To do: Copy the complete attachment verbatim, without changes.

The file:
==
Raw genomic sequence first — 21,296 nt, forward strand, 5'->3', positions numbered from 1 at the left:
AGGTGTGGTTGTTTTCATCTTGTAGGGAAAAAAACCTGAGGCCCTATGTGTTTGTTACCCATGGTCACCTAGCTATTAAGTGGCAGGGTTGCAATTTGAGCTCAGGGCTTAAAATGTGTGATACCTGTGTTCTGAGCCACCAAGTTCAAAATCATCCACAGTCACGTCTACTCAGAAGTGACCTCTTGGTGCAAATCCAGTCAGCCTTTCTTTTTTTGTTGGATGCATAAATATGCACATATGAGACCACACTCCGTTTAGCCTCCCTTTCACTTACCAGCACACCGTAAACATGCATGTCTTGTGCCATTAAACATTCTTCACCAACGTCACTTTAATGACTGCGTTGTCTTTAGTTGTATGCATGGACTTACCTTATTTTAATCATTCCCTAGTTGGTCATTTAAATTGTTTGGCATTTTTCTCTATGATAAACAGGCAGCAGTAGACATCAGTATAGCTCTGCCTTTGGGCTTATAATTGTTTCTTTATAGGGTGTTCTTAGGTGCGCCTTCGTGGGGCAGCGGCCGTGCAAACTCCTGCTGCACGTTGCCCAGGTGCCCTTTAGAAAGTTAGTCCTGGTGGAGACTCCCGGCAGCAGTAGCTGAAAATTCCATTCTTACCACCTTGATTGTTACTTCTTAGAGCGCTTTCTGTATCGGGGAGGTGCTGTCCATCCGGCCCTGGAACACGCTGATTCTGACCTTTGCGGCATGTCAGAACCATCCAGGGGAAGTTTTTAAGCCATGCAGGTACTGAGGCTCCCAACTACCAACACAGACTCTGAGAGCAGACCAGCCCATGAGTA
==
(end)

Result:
Raw genomic sequence first — 21,296 nt, forward strand, 5'->3', positions numbered from 1 at the left:
AGGTGTGGTTGTTTTCATCTTGTAGGGAAAAAAACCTGAGGCCCTATGTGTTTGTTACCCATGGTCACCTAGCTATTAAGTGGCAGGGTTGCAATTTGAGCTCAGGGCTTAAAATGTGTGATACCTGTGTTCTGAGCCACCAAGTTCAAAATCATCCACAGTCACGTCTACTCAGAAGTGACCTCTTGGTGCAAATCCAGTCAGCCTTTCTTTTTTTGTTGGATGCATAAATATGCACATATGAGACCACACTCCGTTTAGCCTCCCTTTCACTTACCAGCACACCGTAAACATGCATGTCTTGTGCCATTAAACATTCTTCACCAACGTCACTTTAATGACTGCGTTGTCTTTAGTTGTATGCATGGACTTACCTTATTTTAATCATTCCCTAGTTGGTCATTTAAATTGTTTGGCATTTTTCTCTATGATAAACAGGCAGCAGTAGACATCAGTATAGCTCTGCCTTTGGGCTTATAATTGTTTCTTTATAGGGTGTTCTTAGGTGCGCCTTCGTGGGGCAGCGGCCGTGCAAACTCCTGCTGCACGTTGCCCAGGTGCCCTTTAGAAAGTTAGTCCTGGTGGAGACTCCCGGCAGCAGTAGCTGAAAATTCCATTCTTACCACCTTGATTGTTACTTCTTAGAGCGCTTTCTGTATCGGGGAGGTGCTGTCCATCCGGCCCTGGAACACGCTGATTCTGACCTTTGCGGCATGTCAGAACCATCCAGGGGAAGTTTTTAAGCCATGCAGGTACTGAGGCTCCCAACTACCAACACAGACTCTGAGAGCAGACCAGCCCATGAGTA